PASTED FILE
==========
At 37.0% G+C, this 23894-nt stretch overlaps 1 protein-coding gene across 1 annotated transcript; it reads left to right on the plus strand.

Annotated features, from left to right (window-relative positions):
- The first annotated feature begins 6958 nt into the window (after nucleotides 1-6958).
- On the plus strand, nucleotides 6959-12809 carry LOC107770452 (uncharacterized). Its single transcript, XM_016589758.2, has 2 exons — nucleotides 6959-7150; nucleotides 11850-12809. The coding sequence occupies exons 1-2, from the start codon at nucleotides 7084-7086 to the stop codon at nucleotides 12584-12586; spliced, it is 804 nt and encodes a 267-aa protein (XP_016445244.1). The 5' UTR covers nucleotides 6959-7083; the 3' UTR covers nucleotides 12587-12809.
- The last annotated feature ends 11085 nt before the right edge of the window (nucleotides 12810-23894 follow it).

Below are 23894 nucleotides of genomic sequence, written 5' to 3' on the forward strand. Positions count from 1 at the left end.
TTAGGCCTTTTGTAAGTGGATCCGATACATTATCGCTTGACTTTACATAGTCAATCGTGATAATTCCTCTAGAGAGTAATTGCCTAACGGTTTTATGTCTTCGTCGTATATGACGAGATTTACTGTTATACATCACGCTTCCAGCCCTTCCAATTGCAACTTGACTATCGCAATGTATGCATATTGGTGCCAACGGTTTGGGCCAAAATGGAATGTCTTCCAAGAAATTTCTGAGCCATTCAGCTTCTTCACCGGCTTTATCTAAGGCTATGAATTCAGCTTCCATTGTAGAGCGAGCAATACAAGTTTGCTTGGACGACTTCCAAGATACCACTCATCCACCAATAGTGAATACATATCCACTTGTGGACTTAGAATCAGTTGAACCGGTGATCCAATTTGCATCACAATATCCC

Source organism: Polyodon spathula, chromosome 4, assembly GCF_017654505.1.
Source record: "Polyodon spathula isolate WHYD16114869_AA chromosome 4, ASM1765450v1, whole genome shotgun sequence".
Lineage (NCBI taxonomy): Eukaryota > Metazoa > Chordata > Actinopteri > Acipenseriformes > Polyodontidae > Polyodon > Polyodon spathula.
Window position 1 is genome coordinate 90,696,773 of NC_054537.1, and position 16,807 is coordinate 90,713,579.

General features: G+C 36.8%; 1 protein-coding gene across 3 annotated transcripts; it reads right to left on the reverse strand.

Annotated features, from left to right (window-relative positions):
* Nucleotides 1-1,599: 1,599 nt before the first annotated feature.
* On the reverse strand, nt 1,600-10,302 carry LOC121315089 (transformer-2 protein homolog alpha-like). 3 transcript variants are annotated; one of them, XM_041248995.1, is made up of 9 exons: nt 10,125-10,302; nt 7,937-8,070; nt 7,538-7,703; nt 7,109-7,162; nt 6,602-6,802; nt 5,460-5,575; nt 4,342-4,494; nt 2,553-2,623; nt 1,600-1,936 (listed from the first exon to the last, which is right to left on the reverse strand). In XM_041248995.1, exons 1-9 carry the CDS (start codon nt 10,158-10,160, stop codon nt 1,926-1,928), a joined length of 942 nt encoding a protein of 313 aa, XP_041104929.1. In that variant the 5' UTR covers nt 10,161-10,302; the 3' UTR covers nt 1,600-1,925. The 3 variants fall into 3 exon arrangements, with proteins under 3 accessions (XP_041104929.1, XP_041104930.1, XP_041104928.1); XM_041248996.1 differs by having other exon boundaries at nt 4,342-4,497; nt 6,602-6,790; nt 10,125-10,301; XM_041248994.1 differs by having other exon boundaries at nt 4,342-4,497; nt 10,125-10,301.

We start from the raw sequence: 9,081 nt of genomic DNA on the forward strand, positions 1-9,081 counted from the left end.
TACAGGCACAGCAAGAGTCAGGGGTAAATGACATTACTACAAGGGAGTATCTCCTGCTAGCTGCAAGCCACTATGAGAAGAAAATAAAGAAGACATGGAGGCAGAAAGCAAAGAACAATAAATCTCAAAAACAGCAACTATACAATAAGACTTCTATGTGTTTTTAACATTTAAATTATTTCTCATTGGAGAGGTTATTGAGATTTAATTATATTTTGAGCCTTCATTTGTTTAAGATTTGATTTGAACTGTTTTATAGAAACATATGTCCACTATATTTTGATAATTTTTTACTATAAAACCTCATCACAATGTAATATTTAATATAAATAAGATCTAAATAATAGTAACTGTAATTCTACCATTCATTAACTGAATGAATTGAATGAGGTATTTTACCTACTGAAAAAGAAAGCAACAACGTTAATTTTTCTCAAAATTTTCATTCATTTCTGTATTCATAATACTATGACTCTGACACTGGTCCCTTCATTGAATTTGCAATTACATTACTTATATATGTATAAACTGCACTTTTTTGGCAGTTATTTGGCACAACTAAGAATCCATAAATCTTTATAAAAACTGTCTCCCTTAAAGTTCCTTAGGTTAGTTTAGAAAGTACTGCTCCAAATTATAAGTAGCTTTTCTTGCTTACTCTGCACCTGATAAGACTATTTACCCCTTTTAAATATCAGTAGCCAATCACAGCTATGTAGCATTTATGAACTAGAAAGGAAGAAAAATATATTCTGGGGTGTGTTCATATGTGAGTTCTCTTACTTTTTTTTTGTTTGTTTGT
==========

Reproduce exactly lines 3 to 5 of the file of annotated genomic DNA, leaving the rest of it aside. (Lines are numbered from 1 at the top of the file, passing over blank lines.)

- The first annotated feature begins 6958 nt into the window (after nucleotides 1-6958).
- On the plus strand, nucleotides 6959-12809 carry LOC107770452 (uncharacterized). Its single transcript, XM_016589758.2, has 2 exons — nucleotides 6959-7150; nucleotides 11850-12809. The coding sequence occupies exons 1-2, from the start codon at nucleotides 7084-7086 to the stop codon at nucleotides 12584-12586; spliced, it is 804 nt and encodes a 267-aa protein (XP_016445244.1). The 5' UTR covers nucleotides 6959-7083; the 3' UTR covers nucleotides 12587-12809.
- The last annotated feature ends 11085 nt before the right edge of the window (nucleotides 12810-23894 follow it).